COLONIALISM, INDEPENDENCE AND DIGITAL TECHNOLOGY
Keywords:digital technology, colonialism, independence, postcolonial state, Africa
Conventionally, the African continent is largely written out of accounts on technology. If discussed, technology is often framed as the result of outside influences or the product of technology transfer from the West but rarely are Africans taken seriously as makers or active users of technology (Mavhunga, 2014, 2017). Recent work on race and technology has been useful in highlighting the contribution of Black people to the development of digital technology (McIlwain, 2020) and the creative deployment of technology (Brock, 2020) but has not always engaged extensively with longer histories of racialization and transnational dimensions of Blackness.
Ongoing debates on platform imperialism (Jin, 2013) and data colonialism (Couldry and Mejias, 2019) have been important in demonstrating the disproportionate levels of power that global social media platforms continue to wield and the lingering importance of technology in extractive practices. However, these political economy approaches have insufficiently acknowledged spaces for agency nor have they examined the way in which the state impinges on the everyday lives of citizens.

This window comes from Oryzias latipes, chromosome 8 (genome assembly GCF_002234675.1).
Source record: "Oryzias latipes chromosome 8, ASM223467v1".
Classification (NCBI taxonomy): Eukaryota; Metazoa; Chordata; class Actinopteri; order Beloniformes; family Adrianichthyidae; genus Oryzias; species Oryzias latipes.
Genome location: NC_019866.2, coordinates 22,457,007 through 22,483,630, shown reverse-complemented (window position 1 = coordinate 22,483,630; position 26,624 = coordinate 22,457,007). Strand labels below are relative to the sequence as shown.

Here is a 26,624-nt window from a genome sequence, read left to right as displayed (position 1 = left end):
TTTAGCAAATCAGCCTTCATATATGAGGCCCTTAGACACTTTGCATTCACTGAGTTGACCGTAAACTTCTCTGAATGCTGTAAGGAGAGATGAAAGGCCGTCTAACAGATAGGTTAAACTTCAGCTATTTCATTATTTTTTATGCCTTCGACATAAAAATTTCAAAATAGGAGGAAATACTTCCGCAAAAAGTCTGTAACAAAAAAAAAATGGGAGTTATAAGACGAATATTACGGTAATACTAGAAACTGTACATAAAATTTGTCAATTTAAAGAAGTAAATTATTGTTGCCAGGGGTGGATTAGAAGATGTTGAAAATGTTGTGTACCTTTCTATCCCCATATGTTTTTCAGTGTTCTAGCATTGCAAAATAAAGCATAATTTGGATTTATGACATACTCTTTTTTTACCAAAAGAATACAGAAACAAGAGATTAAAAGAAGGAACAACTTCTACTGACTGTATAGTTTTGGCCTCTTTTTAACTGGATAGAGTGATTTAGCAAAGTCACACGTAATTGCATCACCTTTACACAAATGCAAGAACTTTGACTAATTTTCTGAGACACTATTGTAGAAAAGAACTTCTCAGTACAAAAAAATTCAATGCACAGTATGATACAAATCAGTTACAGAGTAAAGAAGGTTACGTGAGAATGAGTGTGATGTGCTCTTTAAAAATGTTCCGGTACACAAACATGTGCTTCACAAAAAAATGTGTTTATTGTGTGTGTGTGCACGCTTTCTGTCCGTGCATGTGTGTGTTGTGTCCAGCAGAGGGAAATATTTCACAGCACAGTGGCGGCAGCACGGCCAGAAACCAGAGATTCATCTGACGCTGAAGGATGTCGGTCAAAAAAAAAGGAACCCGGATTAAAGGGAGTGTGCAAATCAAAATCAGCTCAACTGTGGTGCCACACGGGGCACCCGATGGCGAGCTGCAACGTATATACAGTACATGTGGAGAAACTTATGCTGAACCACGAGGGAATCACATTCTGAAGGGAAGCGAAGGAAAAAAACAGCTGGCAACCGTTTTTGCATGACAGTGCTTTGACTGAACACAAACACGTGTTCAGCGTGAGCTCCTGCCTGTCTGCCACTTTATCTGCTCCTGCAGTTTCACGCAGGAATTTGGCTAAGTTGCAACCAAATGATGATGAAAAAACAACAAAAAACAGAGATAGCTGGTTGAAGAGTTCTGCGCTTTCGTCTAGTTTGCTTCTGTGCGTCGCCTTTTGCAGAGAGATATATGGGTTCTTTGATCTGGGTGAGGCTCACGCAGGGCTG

The four papers in this panel deploy the notion of independence to make sense of the way in which Africans have created, used and imagined digital technology. They treat digital technology as potential tools for liberation as well as constitutive of spaces that enable reflection on what it means to be independent. The panel regards the freedoms occasionally made possible by digital technology as always subject to the constraints imposed by powerful actors such as the (post)colonial state and corporate social media platforms.